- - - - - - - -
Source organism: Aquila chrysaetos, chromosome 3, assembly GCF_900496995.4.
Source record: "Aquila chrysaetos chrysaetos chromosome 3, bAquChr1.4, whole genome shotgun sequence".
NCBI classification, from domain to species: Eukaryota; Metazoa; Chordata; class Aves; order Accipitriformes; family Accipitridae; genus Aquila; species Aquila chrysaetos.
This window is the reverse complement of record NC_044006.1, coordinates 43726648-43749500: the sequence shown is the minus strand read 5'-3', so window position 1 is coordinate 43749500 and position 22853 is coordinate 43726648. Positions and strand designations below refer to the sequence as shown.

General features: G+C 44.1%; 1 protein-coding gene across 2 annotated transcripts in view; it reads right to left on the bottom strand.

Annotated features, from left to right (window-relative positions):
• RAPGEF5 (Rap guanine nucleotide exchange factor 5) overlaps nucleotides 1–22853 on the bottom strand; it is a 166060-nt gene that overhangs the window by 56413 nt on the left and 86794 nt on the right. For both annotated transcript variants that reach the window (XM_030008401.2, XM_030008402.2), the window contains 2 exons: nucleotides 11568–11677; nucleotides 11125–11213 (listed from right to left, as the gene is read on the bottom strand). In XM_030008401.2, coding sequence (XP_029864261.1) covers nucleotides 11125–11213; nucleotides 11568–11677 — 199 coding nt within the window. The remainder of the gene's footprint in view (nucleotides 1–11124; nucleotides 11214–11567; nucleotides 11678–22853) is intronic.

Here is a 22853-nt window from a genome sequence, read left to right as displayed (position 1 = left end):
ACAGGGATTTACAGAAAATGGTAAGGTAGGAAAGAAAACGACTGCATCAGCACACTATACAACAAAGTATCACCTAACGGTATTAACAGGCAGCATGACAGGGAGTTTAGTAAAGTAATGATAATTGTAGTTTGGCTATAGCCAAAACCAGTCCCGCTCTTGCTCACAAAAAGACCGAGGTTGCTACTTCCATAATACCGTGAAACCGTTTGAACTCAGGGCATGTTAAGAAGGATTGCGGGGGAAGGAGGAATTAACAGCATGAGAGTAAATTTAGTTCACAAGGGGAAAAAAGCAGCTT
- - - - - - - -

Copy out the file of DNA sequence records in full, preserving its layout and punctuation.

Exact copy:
Source organism: Aquila chrysaetos, chromosome 3, assembly GCF_900496995.4.
Source record: "Aquila chrysaetos chrysaetos chromosome 3, bAquChr1.4, whole genome shotgun sequence".
NCBI classification, from domain to species: Eukaryota; Metazoa; Chordata; class Aves; order Accipitriformes; family Accipitridae; genus Aquila; species Aquila chrysaetos.
This window is the reverse complement of record NC_044006.1, coordinates 43726648-43749500: the sequence shown is the minus strand read 5'-3', so window position 1 is coordinate 43749500 and position 22853 is coordinate 43726648. Positions and strand designations below refer to the sequence as shown.

General features: G+C 44.1%; 1 protein-coding gene across 2 annotated transcripts in view; it reads right to left on the bottom strand.

Annotated features, from left to right (window-relative positions):
• RAPGEF5 (Rap guanine nucleotide exchange factor 5) overlaps nucleotides 1–22853 on the bottom strand; it is a 166060-nt gene that overhangs the window by 56413 nt on the left and 86794 nt on the right. For both annotated transcript variants that reach the window (XM_030008401.2, XM_030008402.2), the window contains 2 exons: nucleotides 11568–11677; nucleotides 11125–11213 (listed from right to left, as the gene is read on the bottom strand). In XM_030008401.2, coding sequence (XP_029864261.1) covers nucleotides 11125–11213; nucleotides 11568–11677 — 199 coding nt within the window. The remainder of the gene's footprint in view (nucleotides 1–11124; nucleotides 11214–11567; nucleotides 11678–22853) is intronic.

Here is a 22853-nt window from a genome sequence, read left to right as displayed (position 1 = left end):
ACAGGGATTTACAGAAAATGGTAAGGTAGGAAAGAAAACGACTGCATCAGCACACTATACAACAAAGTATCACCTAACGGTATTAACAGGCAGCATGACAGGGAGTTTAGTAAAGTAATGATAATTGTAGTTTGGCTATAGCCAAAACCAGTCCCGCTCTTGCTCACAAAAAGACCGAGGTTGCTACTTCCATAATACCGTGAAACCGTTTGAACTCAGGGCATGTTAAGAAGGATTGCGGGGGAAGGAGGAATTAACAGCATGAGAGTAAATTTAGTTCACAAGGGGAAAAAAGCAGCTT